First up is probably my favorite. I can’t even explain how much I like this prism print. There’s just something about it that screams crazy, trendy running clothes to me, and it makes me feel silly and happy. Funkifabrics must agree with me because they actually just released a slightly larger version of this print as a technical fabric as well. The striped ruffle is made from jersey left over from my ombre shingle dress, and the pink ruffle, waistband, and bloomers are made from bamboo jersey left over from my last running skirt.
Not only am I a big fan of the print, but also I learned from comparing this skirt to the others that I prefer the Jalie running skirt without contrast side panels. Unfortunately, I made all of these skirts assembly-line-style so it was too late to apply this lesson to any of the skirts made here. Well, too late unless I’m willing to pull out my seam ripper!
The black-and-gray chevron print skirt made from the jagger grayscale print is probably my second favorite. This one feels trendy in a stylish-even-outside-the-running-world kind of way, and I have actually already worn it for a day out that had nothing to do with running! The black ruffle and waistband are made from jersey left over from my Drape Drape 3 No. 3 top. The inside waistband and bloomers are again made from the pink bamboo jersey left over from my last running skirt. And, while this skirt has contrasting side panels, I don’t mind them here. Maybe it’s because the chevron would have been hard to match across those seams, maybe it’s because the skirt is already busy enough, or maybe it’s because the black doesn’t really compete with the busy front and back panels?
The navy polkadot and stripe prints are actually the two prints I was most excited about making into a running skirt when I placed my order. I thought they would be so perfect paired together. They’re printed on the same fabric base so there’s no need to worry about having troubles sewing different types of jerseys together, as I had to deal with when sewing my ombre shingle dress. And, the navy ink is the same for both, so there’s no need to worry about clashing navy blues. However, these skirts probably ended up tied for my third favorite because of my preference I’ve now learned I have against contrasting side panels. I have half a mind to rip them apart and switch the side pieces, but so far I’m leaving them be since I still really like them in theory, and I’m seeing if they’ll grow on me in reality.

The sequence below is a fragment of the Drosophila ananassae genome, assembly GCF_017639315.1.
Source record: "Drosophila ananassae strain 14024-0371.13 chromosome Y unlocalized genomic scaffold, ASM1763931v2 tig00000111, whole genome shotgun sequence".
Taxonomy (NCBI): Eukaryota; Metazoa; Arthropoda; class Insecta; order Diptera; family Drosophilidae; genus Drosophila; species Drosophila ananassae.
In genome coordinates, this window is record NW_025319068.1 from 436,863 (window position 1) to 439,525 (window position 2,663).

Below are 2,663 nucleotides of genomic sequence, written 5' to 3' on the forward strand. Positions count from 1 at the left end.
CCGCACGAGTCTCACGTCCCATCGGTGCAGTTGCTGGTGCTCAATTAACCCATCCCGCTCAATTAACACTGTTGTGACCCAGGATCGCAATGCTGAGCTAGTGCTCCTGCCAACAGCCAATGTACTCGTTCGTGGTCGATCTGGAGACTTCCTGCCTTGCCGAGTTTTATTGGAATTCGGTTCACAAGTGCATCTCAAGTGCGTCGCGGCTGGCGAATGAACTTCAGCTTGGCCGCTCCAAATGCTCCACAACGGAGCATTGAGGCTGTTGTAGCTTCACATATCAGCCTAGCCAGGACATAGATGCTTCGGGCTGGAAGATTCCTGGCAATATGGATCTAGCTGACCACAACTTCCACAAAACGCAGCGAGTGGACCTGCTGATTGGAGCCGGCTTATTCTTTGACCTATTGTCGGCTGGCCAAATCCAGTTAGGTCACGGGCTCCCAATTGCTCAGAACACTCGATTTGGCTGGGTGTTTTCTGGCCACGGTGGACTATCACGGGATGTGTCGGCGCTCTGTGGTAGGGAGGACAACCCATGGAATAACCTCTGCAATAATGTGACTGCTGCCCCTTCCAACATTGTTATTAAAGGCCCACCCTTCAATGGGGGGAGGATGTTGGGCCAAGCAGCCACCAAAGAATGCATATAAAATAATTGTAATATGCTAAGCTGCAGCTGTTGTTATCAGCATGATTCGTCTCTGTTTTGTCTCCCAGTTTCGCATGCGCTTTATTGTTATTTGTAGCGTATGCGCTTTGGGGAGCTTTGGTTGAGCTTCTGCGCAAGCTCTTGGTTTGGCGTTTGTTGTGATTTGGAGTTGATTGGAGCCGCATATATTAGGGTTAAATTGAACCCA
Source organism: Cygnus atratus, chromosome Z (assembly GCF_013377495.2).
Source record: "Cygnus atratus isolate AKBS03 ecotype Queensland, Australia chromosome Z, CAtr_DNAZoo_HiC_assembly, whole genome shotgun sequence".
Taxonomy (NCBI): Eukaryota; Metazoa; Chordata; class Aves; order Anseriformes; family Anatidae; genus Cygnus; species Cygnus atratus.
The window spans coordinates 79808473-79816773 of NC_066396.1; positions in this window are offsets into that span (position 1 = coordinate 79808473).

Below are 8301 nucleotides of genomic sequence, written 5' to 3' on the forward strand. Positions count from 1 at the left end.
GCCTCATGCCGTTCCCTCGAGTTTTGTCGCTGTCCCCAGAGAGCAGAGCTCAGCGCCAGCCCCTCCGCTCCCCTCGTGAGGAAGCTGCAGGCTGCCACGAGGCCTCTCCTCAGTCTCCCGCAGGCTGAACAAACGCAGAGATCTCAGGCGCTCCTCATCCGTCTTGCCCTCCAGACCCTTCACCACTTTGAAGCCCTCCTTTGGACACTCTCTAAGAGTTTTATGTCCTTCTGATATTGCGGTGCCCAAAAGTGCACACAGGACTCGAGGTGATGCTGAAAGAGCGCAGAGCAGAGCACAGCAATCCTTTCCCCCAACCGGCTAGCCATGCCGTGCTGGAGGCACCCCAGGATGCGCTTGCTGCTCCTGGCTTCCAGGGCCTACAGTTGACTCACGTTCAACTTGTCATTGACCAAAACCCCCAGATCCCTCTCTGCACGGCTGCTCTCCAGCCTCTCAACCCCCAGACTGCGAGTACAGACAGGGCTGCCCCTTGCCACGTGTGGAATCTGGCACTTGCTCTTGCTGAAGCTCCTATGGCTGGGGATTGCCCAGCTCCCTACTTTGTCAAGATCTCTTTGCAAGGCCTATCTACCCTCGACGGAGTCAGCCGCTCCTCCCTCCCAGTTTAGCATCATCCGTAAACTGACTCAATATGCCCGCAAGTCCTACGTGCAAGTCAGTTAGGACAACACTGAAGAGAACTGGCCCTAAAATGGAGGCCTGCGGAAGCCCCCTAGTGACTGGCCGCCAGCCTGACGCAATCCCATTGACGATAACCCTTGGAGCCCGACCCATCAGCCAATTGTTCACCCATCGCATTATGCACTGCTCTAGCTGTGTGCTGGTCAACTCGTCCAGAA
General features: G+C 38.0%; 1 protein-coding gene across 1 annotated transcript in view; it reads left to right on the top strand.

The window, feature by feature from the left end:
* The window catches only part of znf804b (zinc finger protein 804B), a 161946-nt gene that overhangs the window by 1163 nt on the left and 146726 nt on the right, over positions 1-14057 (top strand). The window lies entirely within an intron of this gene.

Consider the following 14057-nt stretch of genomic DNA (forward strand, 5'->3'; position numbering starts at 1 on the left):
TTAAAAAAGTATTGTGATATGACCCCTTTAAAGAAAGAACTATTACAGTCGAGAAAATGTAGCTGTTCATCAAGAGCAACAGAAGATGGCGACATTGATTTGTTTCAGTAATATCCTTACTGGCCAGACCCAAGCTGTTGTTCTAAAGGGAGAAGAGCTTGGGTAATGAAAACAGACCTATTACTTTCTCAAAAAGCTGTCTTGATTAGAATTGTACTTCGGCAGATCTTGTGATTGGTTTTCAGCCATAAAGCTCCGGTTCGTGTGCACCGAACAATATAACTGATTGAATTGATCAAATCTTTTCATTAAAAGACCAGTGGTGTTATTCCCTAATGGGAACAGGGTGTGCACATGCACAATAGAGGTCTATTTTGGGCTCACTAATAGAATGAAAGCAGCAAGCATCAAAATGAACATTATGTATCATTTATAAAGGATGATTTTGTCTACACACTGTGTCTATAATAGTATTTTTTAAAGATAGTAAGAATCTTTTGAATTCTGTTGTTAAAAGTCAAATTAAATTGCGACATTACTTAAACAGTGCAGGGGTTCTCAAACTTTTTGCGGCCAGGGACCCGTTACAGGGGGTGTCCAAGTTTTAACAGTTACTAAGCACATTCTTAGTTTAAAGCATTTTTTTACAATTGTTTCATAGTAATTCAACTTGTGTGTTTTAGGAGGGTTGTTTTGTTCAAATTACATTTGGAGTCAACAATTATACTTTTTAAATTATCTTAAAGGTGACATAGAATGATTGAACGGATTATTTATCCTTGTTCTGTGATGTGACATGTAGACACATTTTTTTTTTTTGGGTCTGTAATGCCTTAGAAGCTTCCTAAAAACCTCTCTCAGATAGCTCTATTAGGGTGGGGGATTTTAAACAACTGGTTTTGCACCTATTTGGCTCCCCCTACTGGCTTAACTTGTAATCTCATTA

When I chose the two navy prints, I actually thought I’d only get one skirt out of them. I knew I liked them both, but at the time I chose the fabrics, I hadn’t decided which print should dominate the front. When the fabric arrived, my inner debate as to which print should go where kept me from cutting into my fabric right away. And, that day of extra time is actually what led me to realize that if I used another fabric for the bloomers (again, I used the pink bamboo jersey left over from my last running skirt) and was okay with really skinny pleated ruffles, then I could squeak out two skirts from the fabric I had been given, preventing me from having to make a decision as to whether the stripes or the polkadots should be the main fabric for the skirt. I used the same idea for the bloomers in all of the other skirts since I then realized it would actually be nice to have the bamboo jersey next to me in all of my skirts.
Now, I really like the star print that I used for this last skirt – teal and turquoise are my favorites! – but, I have to rank this skirt as my least favorite of the bunch because of my strange new-found aversion to those silly contrasting side panels. Is it crazy that I think this skirt would have ranked up there with the prism skirt if I’d made it with matching star-print side panels?! Is it even crazier that I think I’m going to rip this skirt apart and replace the side panels? Even though I serged the side seams?! Ha! I’ll let you know how it goes!